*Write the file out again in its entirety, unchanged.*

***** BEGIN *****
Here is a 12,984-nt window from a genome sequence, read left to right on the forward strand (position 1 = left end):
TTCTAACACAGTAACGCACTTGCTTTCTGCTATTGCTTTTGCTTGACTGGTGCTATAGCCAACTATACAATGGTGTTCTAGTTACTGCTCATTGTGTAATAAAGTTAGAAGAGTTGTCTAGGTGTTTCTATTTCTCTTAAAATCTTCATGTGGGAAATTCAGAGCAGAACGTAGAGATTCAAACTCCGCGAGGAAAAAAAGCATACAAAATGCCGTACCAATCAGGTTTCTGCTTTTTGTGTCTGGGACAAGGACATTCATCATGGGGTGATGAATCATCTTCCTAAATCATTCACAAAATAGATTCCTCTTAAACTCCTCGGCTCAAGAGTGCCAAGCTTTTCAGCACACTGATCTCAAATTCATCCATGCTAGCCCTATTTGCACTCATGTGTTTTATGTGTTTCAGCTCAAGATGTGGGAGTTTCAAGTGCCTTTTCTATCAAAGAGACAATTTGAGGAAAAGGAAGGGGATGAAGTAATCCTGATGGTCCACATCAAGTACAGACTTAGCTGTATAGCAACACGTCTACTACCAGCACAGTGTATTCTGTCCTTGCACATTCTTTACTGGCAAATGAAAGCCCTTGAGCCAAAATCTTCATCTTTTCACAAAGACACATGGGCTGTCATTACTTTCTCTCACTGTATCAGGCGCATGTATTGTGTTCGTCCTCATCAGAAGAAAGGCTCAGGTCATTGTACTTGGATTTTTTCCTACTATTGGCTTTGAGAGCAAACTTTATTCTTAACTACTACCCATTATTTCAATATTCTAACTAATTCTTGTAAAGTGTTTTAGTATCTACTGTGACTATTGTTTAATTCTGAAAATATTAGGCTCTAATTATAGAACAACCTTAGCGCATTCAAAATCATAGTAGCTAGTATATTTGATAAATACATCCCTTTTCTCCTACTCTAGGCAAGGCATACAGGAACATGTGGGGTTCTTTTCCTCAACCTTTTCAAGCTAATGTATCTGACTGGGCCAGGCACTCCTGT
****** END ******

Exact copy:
Here is a 12,984-nt window from a genome sequence, read left to right on the forward strand (position 1 = left end):
TTCTAACACAGTAACGCACTTGCTTTCTGCTATTGCTTTTGCTTGACTGGTGCTATAGCCAACTATACAATGGTGTTCTAGTTACTGCTCATTGTGTAATAAAGTTAGAAGAGTTGTCTAGGTGTTTCTATTTCTCTTAAAATCTTCATGTGGGAAATTCAGAGCAGAACGTAGAGATTCAAACTCCGCGAGGAAAAAAAGCATACAAAATGCCGTACCAATCAGGTTTCTGCTTTTTGTGTCTGGGACAAGGACATTCATCATGGGGTGATGAATCATCTTCCTAAATCATTCACAAAATAGATTCCTCTTAAACTCCTCGGCTCAAGAGTGCCAAGCTTTTCAGCACACTGATCTCAAATTCATCCATGCTAGCCCTATTTGCACTCATGTGTTTTATGTGTTTCAGCTCAAGATGTGGGAGTTTCAAGTGCCTTTTCTATCAAAGAGACAATTTGAGGAAAAGGAAGGGGATGAAGTAATCCTGATGGTCCACATCAAGTACAGACTTAGCTGTATAGCAACACGTCTACTACCAGCACAGTGTATTCTGTCCTTGCACATTCTTTACTGGCAAATGAAAGCCCTTGAGCCAAAATCTTCATCTTTTCACAAAGACACATGGGCTGTCATTACTTTCTCTCACTGTATCAGGCGCATGTATTGTGTTCGTCCTCATCAGAAGAAAGGCTCAGGTCATTGTACTTGGATTTTTTCCTACTATTGGCTTTGAGAGCAAACTTTATTCTTAACTACTACCCATTATTTCAATATTCTAACTAATTCTTGTAAAGTGTTTTAGTATCTACTGTGACTATTGTTTAATTCTGAAAATATTAGGCTCTAATTATAGAACAACCTTAGCGCATTCAAAATCATAGTAGCTAGTATATTTGATAAATACATCCCTTTTCTCCTACTCTAGGCAAGGCATACAGGAACATGTGGGGTTCTTTTCCTCAACCTTTTCAAGCTAATGTATCTGACTGGGCCAGGCACTCCTGT